BCP UNFILTERED
LET'S HELP TRUMP! THIS IS A CALL TO CROWD SOURCE HIS DEFENSE AGAINST THE JANUARY 6TH LIE! [PLEASE SHARE]

BCP UNFILTERED

Play Episode Listen Later Apr 29, 2022 15:17


[04.28.22] Please help President Trump's legal team defend him and America by sending January 6th videos to the Dropbox link below, where the legal team will have direct access to the files for immediate evaluation. https://www.dropbox.com/request/h5oWI3WJkEuzcXXY7FPE

Smart Venture Podcast
#100 Notion's CRO, ex-COO of Dropbox, ex-VP at Google, ex-Partner at McKinsey, Olivia Nottebohm

Smart Venture Podcast

Play Episode Listen Later Apr 27, 2022 51:09


100 Olivia Nottebohm is the Chief Revenue of Notion where she leads the Sales, Marketing, Customer Success, and Customer Experience teams. Prior to Notion, she held multiple leadership positions at various well-known companies. Such as COO of Dropbox, VP at Google, and Partner at McKinsey & Company.  Check out our brand new YouTube Video Podcast!  https://www.SmartVenturePod.com IG/Twitter/FB @GraceGongGG LinkedIn:@GraceGong YouTube: https://bit.ly/gracegongyoutube Join the SVP fam with your host Grace Gong. In each episode, we are going to have conversations with some of the top investors, super star founders, as well as well known tech executives in the silicon valley. We will have a coffee chat with them to learn their ways of thinking and actionable tips on how to build or invest in a successful company. ===================== https://link.blockfolio.com/9dzp/stwlap68 Use code: smartventure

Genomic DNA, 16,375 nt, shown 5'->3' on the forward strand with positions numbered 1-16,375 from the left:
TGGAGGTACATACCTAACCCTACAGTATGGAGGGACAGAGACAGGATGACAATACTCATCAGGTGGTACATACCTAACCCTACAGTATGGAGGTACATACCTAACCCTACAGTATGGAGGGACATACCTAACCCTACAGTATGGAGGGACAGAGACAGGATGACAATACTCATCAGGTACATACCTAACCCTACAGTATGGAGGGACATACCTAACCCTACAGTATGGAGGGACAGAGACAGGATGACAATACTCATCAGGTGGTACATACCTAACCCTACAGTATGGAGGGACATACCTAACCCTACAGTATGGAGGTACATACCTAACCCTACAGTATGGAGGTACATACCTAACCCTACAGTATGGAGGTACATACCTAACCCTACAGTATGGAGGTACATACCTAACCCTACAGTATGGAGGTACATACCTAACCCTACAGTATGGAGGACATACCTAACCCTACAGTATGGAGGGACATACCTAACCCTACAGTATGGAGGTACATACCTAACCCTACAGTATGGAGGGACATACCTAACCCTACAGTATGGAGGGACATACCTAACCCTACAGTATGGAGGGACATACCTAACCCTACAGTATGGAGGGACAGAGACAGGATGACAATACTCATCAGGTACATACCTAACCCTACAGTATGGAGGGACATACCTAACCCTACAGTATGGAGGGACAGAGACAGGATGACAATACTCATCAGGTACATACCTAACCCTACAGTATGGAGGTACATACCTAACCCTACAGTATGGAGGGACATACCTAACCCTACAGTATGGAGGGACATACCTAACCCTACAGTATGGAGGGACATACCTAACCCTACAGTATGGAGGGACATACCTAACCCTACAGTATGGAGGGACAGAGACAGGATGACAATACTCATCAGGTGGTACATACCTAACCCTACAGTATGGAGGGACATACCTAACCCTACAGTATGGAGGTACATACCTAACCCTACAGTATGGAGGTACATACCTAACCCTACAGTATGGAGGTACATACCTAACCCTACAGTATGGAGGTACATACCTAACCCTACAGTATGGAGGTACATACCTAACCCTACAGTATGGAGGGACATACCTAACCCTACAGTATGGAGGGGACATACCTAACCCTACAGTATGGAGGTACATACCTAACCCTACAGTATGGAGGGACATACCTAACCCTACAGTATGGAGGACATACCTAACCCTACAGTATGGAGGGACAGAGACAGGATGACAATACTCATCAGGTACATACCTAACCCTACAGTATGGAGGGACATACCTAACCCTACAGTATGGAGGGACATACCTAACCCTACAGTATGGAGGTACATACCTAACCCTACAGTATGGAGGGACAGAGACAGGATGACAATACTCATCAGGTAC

mixxio — podcast diario de tecnología
Tres historias de Mortadelo y Filemón

mixxio — podcast diario de tecnología

Play Episode Listen Later Apr 27, 2022 14:33


Las Sims no son Los Sims / Roban unos monos NFT en Instagram / Crece el uso de Mastodon / Google licencia la tecnología de YouTube / Europa aloja la mayoría de imágenes y vídeos de abuso infantil Patrocinador: Hasta el 30 de junio, en las estaciones de servicio de BP puedes conseguir un ahorro de hasta 30 céntimos por litro. Descárgate la app Mi BP para tu Android o iPhone, y úsala cuando vayas a repostar BP Ultimate con tecnología Active. — Lo mejor para tu coche y tu bolsillo. Las Sims no son Los Sims / Roban unos monos NFT en Instagram / Crece el uso de Mastodon / Google licencia la tecnología de YouTube / Europa aloja la mayoría de imágenes y vídeos de abuso infantil -

The Next CMO
The Evolving Importance of Trust for your Brand with Lisa Campbell, CMO of OneTrust

The Next CMO

Play Episode Listen Later Apr 26, 2022 40:41


In this episode, we speak to Lisa Campbell, the CMO of OneTrust, the #1 fastest-growing company on Inc. 500 and the category-defining enterprise platform to operationalize trust. Before joining OneTrust, Lisa spent 18 years at AutoDesk where she ultimately became the CMO.  She is also a member of the board of directors at DropBox.We cover topics including:The importance of trust in marketingThe marketing strategy of OneTrustMarketing to multiple audiences, including the board of directorsThe  importance of the role of chief trust officerHow Lisa thinks about strategic planning at OneTrustLearn more about Lisa CampbellLearn more about OneTrustFollow Peter Mahoney on Twitter and LinkedInLearn more about PlannuhJoin The Next CMO CommunityRecommend a guest for The Next CMO podcastProduced by PodForte

Entreprendre dans la mode